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The firm’s lawyers, George Levesque and Jeff Aaron, lead the governor’s defense in the First Amendment case brought against the state by suspended Hillsborough County State Attorney Andrew Warren, whom DeSantis ousted because Warren signed a pledge not to enforce Florida’s new 15-week abortion restriction. According to purchase orders registered with the state, the firm has been paid $1.7 million to date for the Warren case. Next month, they will head to trial defending the state law requiring viewpoint surveys on college campuses.
A Washington, D.C. firm with a specialty in election law, Holzman Vogel LLC, has been paid $3.9 million to defend the DeSantis administration’s election laws. The firm’s founder and managing partner is Jill Holtzman Vogel, a former chief counsel to the Republican National Committee who now serves in the Virginia State Senate. Recently, the firm opened a Tallahassee office and hired DeSantis’ former deputy general counsel Josh Pratt.
The bulk of the money to Holzman Vogel went to defending the secretary of state’s office against challenges to the state’s 2020 election reform law that restricted vote-by-mail and third-party voter registration. The firm is also defending the governor’s office in the redistricting challenge. The original contract for $165,000 has had total payments of $625,000 to date, state records show.
Holland & Knight, a Florida-based firm where DeSantis once had a job as a civil litigator attorney, was paid $1.7 million in 2019 and 2020 to represent the state in the felons voting lawsuit and to defend the Department of State in a lawsuit attempting to force the state to modify elections regulations to address health risks posed by the COVID-19 pandemic.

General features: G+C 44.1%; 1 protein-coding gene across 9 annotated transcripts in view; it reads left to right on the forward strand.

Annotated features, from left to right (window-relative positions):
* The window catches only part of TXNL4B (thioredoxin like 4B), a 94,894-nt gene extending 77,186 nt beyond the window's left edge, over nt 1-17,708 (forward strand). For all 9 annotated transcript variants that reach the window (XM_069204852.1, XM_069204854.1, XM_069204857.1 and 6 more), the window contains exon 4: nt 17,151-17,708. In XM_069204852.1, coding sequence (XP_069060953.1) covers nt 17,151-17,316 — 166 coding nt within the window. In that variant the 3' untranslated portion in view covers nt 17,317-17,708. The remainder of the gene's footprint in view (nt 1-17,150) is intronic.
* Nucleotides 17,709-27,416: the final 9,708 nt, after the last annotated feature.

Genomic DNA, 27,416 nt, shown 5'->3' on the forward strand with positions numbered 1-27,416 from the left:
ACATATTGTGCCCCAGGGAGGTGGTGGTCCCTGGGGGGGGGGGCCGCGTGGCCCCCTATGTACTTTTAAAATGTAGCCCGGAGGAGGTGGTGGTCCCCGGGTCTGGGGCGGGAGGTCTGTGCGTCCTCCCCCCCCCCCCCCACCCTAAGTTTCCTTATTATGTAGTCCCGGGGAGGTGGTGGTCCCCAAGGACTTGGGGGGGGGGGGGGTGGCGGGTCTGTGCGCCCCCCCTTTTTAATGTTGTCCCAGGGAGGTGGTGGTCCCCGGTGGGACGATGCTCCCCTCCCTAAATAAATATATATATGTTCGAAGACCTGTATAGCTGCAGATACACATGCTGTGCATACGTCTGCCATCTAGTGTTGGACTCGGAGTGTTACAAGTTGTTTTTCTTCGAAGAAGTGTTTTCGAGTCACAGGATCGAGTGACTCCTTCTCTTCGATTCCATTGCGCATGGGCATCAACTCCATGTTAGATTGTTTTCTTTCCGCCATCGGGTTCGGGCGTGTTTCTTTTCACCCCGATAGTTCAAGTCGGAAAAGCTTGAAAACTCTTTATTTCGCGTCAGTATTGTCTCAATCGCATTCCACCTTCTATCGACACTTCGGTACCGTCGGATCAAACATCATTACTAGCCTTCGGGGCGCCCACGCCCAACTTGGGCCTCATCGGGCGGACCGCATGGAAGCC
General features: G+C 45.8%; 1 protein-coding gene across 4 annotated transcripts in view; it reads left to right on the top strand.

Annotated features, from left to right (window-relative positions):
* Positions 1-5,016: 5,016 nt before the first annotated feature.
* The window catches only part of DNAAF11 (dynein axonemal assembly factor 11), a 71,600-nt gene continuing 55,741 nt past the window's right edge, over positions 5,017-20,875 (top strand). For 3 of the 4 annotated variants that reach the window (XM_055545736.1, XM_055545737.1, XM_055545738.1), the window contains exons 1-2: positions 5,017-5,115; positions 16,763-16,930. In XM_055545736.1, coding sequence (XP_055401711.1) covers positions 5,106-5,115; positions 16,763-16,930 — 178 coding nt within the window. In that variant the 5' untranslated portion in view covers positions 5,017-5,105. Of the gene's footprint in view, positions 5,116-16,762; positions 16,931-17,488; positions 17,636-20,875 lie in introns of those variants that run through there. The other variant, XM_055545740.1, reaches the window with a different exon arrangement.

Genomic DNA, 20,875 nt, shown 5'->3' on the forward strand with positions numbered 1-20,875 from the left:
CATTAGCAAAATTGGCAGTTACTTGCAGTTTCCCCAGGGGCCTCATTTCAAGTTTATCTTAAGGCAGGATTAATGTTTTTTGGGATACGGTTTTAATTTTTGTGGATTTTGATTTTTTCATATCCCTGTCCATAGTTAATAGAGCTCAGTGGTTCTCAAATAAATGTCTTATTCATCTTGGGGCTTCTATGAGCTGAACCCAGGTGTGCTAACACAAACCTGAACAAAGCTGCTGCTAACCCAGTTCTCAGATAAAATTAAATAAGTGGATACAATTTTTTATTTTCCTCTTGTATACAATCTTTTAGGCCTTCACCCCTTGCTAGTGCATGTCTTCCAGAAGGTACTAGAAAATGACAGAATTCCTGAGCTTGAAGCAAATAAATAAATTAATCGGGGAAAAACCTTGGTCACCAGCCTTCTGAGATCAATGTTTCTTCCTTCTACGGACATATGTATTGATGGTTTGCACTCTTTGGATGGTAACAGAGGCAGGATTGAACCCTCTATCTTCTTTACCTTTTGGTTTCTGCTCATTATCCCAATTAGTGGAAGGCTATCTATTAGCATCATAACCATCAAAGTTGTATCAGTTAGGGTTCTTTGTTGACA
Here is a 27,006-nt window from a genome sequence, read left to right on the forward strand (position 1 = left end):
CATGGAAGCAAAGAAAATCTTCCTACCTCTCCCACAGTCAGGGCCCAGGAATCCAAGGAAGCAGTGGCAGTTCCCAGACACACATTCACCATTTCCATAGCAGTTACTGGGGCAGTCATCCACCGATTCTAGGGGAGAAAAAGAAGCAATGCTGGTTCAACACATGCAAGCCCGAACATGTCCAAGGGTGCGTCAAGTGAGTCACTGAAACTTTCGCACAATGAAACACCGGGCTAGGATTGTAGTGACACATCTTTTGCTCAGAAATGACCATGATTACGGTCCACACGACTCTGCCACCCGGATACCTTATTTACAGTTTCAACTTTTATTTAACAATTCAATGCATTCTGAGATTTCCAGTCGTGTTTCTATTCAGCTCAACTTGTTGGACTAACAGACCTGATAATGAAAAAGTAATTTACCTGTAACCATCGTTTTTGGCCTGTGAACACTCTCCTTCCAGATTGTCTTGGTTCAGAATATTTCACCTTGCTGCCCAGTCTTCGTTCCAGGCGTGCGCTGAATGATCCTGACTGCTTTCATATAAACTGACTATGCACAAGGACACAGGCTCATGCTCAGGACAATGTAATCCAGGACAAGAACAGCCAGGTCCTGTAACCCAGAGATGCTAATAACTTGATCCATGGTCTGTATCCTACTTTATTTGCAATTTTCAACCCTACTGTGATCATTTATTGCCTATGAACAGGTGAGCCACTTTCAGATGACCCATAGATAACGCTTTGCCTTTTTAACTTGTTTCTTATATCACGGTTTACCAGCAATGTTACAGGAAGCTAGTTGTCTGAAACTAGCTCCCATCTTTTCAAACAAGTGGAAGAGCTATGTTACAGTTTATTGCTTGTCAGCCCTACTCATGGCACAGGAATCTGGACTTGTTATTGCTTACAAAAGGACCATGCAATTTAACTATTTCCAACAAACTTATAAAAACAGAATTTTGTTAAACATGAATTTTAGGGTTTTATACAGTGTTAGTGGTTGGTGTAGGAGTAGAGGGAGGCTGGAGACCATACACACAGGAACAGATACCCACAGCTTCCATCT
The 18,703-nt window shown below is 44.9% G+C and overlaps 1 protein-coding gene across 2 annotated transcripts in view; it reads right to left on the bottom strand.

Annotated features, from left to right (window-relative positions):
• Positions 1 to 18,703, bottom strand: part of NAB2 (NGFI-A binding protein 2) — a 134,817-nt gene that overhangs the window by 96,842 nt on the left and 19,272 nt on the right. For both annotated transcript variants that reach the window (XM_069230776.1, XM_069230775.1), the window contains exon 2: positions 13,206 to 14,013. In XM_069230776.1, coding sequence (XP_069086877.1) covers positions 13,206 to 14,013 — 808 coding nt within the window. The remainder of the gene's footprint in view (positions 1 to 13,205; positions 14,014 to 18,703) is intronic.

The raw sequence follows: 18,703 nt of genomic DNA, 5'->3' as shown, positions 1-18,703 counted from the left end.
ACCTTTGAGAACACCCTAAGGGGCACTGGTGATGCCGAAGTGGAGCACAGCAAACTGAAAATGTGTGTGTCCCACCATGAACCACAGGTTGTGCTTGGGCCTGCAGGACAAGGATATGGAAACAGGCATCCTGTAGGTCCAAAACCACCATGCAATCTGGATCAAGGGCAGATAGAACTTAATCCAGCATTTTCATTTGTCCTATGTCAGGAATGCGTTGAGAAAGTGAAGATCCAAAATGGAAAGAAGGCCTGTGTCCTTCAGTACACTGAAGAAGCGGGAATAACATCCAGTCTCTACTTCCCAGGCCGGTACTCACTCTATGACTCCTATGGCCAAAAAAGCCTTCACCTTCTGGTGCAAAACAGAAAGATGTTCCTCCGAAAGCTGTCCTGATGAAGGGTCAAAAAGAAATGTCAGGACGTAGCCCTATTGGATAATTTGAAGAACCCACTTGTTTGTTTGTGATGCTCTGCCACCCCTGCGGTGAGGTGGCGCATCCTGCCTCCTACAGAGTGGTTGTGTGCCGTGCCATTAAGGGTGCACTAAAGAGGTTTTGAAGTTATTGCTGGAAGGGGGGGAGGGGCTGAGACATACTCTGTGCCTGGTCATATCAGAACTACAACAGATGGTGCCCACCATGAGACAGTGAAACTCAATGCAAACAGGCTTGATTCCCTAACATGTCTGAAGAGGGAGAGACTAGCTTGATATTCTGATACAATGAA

DeSantis has also used the state business to exert leverage over the firms. In April 2020, after the Miami Herald’s lawyer at Holland & Knight sent a demand letter in advance of filing a public records lawsuit that would force the state to divulge the names of all elder-care facilities that have had a positive test for the coronavirus, the governor’s general counsel Joe Jacquot made a phone call to Holland & Knight partner George Meros.
After the call, Meros told his colleague Sanford Bohrer, who was directly representing the Herald, to abandon the lawsuit. Bohrer did, but told the paper. Bohrer, who has since retired, told Law.com this year that he “was told to stand down. I said OK, but I’m telling the Herald why. My guess is the firm was trying to get in, or stay in, the good graces of the governor.”
George Meros left Holland & Knight in August 2020 and now is a partner in the Tallahassee office of Shutts & Bowen. His son, Nick Meros, is currently DeSantis’s deputy general counsel. Since Meros left Holland & Knight, the firm has not handled any new work defending the DeSantis administration but Shutts & Bowen, which has long defended the state in several pending lawsuits, particularly as it relates to medical marijuana, has been paid $685,000 to defend the governor’s new policies, state records show.
Correction: This article has been updated to correct a reference to Ron DeSantis’ work for Holland & Knight. He was a civil litigator during his time with the firm.
This story was also corrected to reflect where DeSantis and Adam Laxalt were roommates. It was at the Naval Training School.